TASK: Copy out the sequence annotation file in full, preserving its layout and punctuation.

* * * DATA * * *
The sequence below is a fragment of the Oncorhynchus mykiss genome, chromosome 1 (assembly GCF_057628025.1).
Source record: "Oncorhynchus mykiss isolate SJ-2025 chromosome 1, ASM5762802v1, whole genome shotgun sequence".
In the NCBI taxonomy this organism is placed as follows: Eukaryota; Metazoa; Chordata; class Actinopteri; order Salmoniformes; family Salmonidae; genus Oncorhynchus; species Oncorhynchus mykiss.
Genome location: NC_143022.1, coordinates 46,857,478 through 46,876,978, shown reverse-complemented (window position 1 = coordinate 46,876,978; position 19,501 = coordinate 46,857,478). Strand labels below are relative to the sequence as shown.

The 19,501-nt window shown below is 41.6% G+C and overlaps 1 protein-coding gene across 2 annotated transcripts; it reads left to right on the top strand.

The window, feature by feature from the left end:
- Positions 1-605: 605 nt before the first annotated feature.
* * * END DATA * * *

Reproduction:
The sequence below is a fragment of the Oncorhynchus mykiss genome, chromosome 1 (assembly GCF_057628025.1).
Source record: "Oncorhynchus mykiss isolate SJ-2025 chromosome 1, ASM5762802v1, whole genome shotgun sequence".
In the NCBI taxonomy this organism is placed as follows: Eukaryota; Metazoa; Chordata; class Actinopteri; order Salmoniformes; family Salmonidae; genus Oncorhynchus; species Oncorhynchus mykiss.
Genome location: NC_143022.1, coordinates 46,857,478 through 46,876,978, shown reverse-complemented (window position 1 = coordinate 46,876,978; position 19,501 = coordinate 46,857,478). Strand labels below are relative to the sequence as shown.

The 19,501-nt window shown below is 41.6% G+C and overlaps 1 protein-coding gene across 2 annotated transcripts; it reads left to right on the top strand.

The window, feature by feature from the left end:
- Positions 1-605: 605 nt before the first annotated feature.